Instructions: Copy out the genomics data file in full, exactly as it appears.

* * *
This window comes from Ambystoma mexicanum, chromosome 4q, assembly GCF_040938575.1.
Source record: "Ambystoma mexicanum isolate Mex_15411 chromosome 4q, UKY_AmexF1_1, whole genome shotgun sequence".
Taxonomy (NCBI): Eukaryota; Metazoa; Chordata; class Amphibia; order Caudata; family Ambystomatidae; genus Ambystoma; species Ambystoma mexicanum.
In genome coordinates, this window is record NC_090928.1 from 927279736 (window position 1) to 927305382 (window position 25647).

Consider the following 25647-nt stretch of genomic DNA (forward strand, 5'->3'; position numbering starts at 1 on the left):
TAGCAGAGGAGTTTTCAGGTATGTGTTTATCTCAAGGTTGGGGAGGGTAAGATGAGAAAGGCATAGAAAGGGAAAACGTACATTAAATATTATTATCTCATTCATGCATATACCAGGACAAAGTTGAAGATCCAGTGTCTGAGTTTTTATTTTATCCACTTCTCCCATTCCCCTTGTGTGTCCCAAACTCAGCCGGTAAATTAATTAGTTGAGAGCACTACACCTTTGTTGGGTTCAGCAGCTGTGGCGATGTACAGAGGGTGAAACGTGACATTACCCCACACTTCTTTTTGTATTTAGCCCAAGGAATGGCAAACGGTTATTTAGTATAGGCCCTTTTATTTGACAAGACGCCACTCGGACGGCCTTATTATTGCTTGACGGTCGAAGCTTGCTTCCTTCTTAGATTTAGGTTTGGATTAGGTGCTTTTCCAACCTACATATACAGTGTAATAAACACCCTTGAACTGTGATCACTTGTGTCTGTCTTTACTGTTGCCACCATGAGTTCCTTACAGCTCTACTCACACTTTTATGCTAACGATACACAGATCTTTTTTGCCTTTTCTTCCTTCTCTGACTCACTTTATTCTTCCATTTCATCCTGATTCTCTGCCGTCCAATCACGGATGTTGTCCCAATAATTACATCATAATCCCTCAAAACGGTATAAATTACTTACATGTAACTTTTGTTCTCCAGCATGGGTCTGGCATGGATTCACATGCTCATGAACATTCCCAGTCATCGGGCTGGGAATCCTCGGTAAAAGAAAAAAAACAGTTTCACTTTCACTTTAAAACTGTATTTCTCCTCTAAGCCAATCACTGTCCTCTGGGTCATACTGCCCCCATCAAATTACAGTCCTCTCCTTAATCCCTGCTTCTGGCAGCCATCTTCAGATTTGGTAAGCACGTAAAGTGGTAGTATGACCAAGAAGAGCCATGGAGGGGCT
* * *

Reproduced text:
This window comes from Ambystoma mexicanum, chromosome 4q, assembly GCF_040938575.1.
Source record: "Ambystoma mexicanum isolate Mex_15411 chromosome 4q, UKY_AmexF1_1, whole genome shotgun sequence".
Taxonomy (NCBI): Eukaryota; Metazoa; Chordata; class Amphibia; order Caudata; family Ambystomatidae; genus Ambystoma; species Ambystoma mexicanum.
In genome coordinates, this window is record NC_090928.1 from 927279736 (window position 1) to 927305382 (window position 25647).

Consider the following 25647-nt stretch of genomic DNA (forward strand, 5'->3'; position numbering starts at 1 on the left):
TAGCAGAGGAGTTTTCAGGTATGTGTTTATCTCAAGGTTGGGGAGGGTAAGATGAGAAAGGCATAGAAAGGGAAAACGTACATTAAATATTATTATCTCATTCATGCATATACCAGGACAAAGTTGAAGATCCAGTGTCTGAGTTTTTATTTTATCCACTTCTCCCATTCCCCTTGTGTGTCCCAAACTCAGCCGGTAAATTAATTAGTTGAGAGCACTACACCTTTGTTGGGTTCAGCAGCTGTGGCGATGTACAGAGGGTGAAACGTGACATTACCCCACACTTCTTTTTGTATTTAGCCCAAGGAATGGCAAACGGTTATTTAGTATAGGCCCTTTTATTTGACAAGACGCCACTCGGACGGCCTTATTATTGCTTGACGGTCGAAGCTTGCTTCCTTCTTAGATTTAGGTTTGGATTAGGTGCTTTTCCAACCTACATATACAGTGTAATAAACACCCTTGAACTGTGATCACTTGTGTCTGTCTTTACTGTTGCCACCATGAGTTCCTTACAGCTCTACTCACACTTTTATGCTAACGATACACAGATCTTTTTTGCCTTTTCTTCCTTCTCTGACTCACTTTATTCTTCCATTTCATCCTGATTCTCTGCCGTCCAATCACGGATGTTGTCCCAATAATTACATCATAATCCCTCAAAACGGTATAAATTACTTACATGTAACTTTTGTTCTCCAGCATGGGTCTGGCATGGATTCACATGCTCATGAACATTCCCAGTCATCGGGCTGGGAATCCTCGGTAAAAGAAAAAAAACAGTTTCACTTTCACTTTAAAACTGTATTTCTCCTCTAAGCCAATCACTGTCCTCTGGGTCATACTGCCCCCATCAAATTACAGTCCTCTCCTTAATCCCTGCTTCTGGCAGCCATCTTCAGATTTGGTAAGCACGTAAAGTGGTAGTATGACCAAGAAGAGCCATGGAGGGGCT